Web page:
Lowering CPU power draw yet further is no bad thing though.
azazel1024 14th September 2011, 15:57 Quote
A postage stamp sized solar cell is about 1inx1in, or for you metric folks out there 25.4x25.4mm. That clocks in at around .58w of power assuming noon daylight and a clear day out in the sun and 100% efficiency. Using a table lamp, unless particularly strong, and typical solar cell efficencies you are probably looking more at around .02-05w of power (around 20-30% efficient and light flux probably about 10% of that of noon daylight).

We are talking a staggeringly tiny amount of power to run that CPU.
Xunsu 15th September 2011, 11:20 Quote
ooo looks like intel has been busy of late :p
LordPyrinc 15th September 2011, 16:27 Quote
I would like to see more use of solar cells in laptops and other devices. Even if they aren't always in sufficient light, what time they are exposed can help extend the overall runtime of the device between charges. Power efficiency coupled with the solar tech could really make the big difference. I hope Intel is serious about this research and not just using it as a promo gimick.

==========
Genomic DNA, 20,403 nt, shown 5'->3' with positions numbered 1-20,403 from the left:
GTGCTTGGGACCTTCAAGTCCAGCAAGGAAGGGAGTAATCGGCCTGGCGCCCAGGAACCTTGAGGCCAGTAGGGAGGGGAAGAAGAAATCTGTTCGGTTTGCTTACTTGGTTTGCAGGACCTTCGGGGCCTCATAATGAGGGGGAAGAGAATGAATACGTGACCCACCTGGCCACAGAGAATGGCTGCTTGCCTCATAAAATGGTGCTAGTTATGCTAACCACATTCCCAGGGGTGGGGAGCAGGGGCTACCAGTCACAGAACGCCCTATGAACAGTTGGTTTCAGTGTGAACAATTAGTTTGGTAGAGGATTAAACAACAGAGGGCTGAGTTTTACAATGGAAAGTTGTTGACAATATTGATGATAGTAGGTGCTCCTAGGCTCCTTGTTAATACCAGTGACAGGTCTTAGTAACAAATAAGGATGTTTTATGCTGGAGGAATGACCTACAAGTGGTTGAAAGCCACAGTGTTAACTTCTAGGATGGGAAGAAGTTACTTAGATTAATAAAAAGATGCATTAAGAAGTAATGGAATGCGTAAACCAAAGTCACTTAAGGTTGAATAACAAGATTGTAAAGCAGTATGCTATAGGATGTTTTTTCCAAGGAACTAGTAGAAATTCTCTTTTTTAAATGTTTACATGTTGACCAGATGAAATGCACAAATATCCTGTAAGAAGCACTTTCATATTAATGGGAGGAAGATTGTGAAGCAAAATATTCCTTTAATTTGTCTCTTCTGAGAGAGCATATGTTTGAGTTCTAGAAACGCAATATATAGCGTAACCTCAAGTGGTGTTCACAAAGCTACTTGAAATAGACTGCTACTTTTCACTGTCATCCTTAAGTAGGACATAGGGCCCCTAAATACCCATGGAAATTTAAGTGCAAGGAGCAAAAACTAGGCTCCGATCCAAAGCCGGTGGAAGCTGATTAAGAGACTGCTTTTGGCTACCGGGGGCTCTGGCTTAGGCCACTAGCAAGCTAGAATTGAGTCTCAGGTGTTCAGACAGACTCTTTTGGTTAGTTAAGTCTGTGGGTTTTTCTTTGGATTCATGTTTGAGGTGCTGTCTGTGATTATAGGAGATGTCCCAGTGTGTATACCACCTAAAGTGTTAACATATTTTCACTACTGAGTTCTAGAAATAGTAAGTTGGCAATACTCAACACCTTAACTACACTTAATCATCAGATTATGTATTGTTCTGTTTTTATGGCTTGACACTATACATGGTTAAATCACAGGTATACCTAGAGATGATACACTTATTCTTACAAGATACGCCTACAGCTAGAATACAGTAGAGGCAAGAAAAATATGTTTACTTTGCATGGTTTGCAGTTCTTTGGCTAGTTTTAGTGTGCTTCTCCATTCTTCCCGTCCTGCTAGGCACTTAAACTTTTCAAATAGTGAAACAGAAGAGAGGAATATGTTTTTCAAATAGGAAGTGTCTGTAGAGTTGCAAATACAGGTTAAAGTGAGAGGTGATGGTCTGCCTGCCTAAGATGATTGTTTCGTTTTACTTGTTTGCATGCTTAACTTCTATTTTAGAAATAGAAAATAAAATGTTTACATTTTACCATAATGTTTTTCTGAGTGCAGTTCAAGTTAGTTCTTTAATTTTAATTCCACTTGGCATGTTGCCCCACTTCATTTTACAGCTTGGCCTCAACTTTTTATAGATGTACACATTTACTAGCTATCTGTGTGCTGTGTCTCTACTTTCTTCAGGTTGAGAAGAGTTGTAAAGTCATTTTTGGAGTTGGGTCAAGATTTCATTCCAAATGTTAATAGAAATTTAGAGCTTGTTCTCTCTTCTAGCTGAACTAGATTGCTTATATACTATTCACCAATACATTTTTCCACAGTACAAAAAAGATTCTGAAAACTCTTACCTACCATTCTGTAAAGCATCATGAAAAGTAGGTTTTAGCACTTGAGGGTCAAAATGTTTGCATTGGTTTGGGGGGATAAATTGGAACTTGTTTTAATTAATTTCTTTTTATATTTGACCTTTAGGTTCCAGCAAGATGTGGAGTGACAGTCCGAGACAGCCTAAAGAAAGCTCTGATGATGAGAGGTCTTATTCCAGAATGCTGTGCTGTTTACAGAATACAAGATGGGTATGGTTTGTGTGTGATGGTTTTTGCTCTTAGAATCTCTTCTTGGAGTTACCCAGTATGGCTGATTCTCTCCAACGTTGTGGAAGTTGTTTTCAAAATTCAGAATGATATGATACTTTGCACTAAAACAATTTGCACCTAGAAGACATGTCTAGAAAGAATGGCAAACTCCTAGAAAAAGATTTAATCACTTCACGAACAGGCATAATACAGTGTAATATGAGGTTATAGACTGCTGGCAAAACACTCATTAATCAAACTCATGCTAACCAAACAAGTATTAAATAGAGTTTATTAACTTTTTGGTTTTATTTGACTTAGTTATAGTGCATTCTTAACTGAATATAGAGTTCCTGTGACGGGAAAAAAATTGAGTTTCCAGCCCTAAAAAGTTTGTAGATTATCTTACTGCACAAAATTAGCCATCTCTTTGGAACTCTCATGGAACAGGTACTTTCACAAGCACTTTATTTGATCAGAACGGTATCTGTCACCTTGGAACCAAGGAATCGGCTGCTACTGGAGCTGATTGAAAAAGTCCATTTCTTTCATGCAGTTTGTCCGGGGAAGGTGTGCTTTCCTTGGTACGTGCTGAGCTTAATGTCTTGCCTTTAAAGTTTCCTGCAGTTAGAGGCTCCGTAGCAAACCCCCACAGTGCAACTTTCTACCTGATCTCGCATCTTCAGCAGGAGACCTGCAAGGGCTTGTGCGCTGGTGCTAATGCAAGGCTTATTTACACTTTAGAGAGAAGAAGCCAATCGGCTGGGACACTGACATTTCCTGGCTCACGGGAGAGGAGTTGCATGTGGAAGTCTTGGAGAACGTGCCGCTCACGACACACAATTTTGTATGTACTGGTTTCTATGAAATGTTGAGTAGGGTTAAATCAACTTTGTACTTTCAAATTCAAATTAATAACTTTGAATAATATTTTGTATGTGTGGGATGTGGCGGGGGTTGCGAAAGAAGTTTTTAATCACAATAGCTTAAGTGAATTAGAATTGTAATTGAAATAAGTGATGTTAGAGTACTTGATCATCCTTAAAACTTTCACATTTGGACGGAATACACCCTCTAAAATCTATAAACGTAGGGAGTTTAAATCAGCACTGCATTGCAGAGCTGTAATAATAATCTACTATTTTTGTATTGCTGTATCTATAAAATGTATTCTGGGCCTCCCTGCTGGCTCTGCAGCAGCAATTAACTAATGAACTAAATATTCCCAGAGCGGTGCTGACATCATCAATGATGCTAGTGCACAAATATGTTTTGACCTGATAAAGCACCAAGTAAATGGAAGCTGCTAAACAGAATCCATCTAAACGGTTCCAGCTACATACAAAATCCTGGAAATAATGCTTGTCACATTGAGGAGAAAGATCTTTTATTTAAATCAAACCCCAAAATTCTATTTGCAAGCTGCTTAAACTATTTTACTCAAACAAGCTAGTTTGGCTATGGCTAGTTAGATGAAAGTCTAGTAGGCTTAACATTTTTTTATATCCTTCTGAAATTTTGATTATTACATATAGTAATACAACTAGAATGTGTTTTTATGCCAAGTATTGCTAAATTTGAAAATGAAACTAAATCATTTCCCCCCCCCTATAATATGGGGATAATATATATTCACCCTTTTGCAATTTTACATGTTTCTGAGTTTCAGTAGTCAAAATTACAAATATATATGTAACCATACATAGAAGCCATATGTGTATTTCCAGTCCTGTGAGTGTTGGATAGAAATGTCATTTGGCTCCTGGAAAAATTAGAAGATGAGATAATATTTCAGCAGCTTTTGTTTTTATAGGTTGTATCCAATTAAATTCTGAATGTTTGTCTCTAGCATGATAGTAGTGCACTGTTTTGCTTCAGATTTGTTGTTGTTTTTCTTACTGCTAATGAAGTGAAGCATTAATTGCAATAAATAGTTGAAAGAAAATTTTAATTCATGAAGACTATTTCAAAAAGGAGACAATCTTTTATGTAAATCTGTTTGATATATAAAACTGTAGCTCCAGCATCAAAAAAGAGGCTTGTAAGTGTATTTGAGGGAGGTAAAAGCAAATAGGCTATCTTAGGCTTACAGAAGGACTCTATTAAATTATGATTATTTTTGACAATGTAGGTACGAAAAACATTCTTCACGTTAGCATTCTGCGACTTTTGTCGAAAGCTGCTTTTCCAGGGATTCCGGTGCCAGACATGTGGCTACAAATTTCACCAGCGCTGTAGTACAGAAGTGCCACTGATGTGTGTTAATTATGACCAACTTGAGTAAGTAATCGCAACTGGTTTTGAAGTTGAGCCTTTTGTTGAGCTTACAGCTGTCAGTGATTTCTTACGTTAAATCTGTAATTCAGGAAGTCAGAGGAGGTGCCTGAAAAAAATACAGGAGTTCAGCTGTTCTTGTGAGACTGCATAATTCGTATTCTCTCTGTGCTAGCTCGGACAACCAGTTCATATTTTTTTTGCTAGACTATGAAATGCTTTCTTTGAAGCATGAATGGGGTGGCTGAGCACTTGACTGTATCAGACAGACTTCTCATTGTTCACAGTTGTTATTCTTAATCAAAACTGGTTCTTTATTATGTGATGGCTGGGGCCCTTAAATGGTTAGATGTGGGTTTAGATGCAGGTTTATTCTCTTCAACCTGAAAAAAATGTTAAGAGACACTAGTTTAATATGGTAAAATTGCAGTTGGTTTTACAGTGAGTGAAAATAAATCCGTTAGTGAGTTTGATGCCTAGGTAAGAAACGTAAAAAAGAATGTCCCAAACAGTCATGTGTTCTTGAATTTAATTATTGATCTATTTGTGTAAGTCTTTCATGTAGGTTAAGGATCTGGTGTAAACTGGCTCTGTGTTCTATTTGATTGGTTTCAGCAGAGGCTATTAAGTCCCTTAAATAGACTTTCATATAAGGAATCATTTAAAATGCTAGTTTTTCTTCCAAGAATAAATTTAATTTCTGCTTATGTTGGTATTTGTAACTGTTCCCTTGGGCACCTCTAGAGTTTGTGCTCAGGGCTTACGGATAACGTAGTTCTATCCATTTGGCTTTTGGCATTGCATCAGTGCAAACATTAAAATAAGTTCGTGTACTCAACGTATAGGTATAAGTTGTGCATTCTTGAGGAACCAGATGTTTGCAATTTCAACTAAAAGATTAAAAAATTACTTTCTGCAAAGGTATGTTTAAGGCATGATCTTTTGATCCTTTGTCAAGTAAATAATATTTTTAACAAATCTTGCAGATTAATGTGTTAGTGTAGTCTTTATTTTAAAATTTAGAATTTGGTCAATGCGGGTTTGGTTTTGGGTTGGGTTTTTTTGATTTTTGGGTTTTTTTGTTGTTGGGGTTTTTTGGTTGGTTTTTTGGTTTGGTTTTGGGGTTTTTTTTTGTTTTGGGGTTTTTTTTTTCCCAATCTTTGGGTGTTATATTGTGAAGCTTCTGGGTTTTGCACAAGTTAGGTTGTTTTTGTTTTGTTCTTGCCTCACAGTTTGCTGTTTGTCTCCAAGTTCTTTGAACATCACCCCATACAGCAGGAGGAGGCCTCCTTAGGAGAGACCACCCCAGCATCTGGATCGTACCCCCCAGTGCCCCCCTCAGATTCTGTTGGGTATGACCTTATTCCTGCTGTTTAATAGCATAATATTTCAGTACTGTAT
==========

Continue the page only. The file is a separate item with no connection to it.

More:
Fizzban 15th September 2011, 17:18 Quote
j0rd 16th September 2011, 12:59 Quote
This ultra low power x86 CPU push from Intel looks to me to be an attempt to get their next gen(s?) Atom CPU's into tablets and smartphone's and unseat ARM. So far, a market Intel has had woefully little success in.
rogerrabbits 19th September 2011, 07:25 Quote
This is cool. I remember being amazed that a calculator could run off a solar panel strip on it.
Nexxo 19th September 2011, 08:15 Quote
Low power = low heat. Yay for silent, passively cooled systems!

Good times. Now if Intel could couple it with a low-power Northbridge chipset we'd be in business.
Coach 2nd November 2011, 16:14 Quote
Shame the heat-sink will block the solar panel... lol